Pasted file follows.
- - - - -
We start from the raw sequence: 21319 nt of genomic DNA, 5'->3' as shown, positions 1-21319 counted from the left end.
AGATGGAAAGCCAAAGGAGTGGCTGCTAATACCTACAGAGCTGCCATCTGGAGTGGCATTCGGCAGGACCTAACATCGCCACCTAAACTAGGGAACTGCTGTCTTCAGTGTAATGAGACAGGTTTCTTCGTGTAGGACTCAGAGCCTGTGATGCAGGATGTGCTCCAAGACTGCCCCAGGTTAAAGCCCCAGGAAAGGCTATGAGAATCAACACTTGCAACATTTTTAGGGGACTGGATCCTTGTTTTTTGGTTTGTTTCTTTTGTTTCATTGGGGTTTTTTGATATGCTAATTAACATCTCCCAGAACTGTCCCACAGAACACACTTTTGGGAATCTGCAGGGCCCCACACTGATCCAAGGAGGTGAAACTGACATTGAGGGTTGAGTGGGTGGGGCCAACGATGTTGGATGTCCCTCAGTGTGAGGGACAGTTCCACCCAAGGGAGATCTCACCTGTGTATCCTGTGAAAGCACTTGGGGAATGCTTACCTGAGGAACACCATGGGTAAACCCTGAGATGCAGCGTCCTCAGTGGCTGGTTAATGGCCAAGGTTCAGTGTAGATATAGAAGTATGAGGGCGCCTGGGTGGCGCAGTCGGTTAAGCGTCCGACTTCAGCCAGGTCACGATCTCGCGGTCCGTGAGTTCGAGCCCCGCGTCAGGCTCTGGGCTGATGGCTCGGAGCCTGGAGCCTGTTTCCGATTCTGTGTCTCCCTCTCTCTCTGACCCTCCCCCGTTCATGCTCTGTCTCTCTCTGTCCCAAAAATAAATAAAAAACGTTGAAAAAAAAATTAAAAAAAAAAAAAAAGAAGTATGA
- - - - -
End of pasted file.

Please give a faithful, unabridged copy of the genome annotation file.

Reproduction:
We start from the raw sequence: 21319 nt of genomic DNA, 5'->3' as shown, positions 1-21319 counted from the left end.
AGATGGAAAGCCAAAGGAGTGGCTGCTAATACCTACAGAGCTGCCATCTGGAGTGGCATTCGGCAGGACCTAACATCGCCACCTAAACTAGGGAACTGCTGTCTTCAGTGTAATGAGACAGGTTTCTTCGTGTAGGACTCAGAGCCTGTGATGCAGGATGTGCTCCAAGACTGCCCCAGGTTAAAGCCCCAGGAAAGGCTATGAGAATCAACACTTGCAACATTTTTAGGGGACTGGATCCTTGTTTTTTGGTTTGTTTCTTTTGTTTCATTGGGGTTTTTTGATATGCTAATTAACATCTCCCAGAACTGTCCCACAGAACACACTTTTGGGAATCTGCAGGGCCCCACACTGATCCAAGGAGGTGAAACTGACATTGAGGGTTGAGTGGGTGGGGCCAACGATGTTGGATGTCCCTCAGTGTGAGGGACAGTTCCACCCAAGGGAGATCTCACCTGTGTATCCTGTGAAAGCACTTGGGGAATGCTTACCTGAGGAACACCATGGGTAAACCCTGAGATGCAGCGTCCTCAGTGGCTGGTTAATGGCCAAGGTTCAGTGTAGATATAGAAGTATGAGGGCGCCTGGGTGGCGCAGTCGGTTAAGCGTCCGACTTCAGCCAGGTCACGATCTCGCGGTCCGTGAGTTCGAGCCCCGCGTCAGGCTCTGGGCTGATGGCTCGGAGCCTGGAGCCTGTTTCCGATTCTGTGTCTCCCTCTCTCTCTGACCCTCCCCCGTTCATGCTCTGTCTCTCTCTGTCCCAAAAATAAATAAAAAACGTTGAAAAAAAAATTAAAAAAAAAAAAAAAGAAGTATGA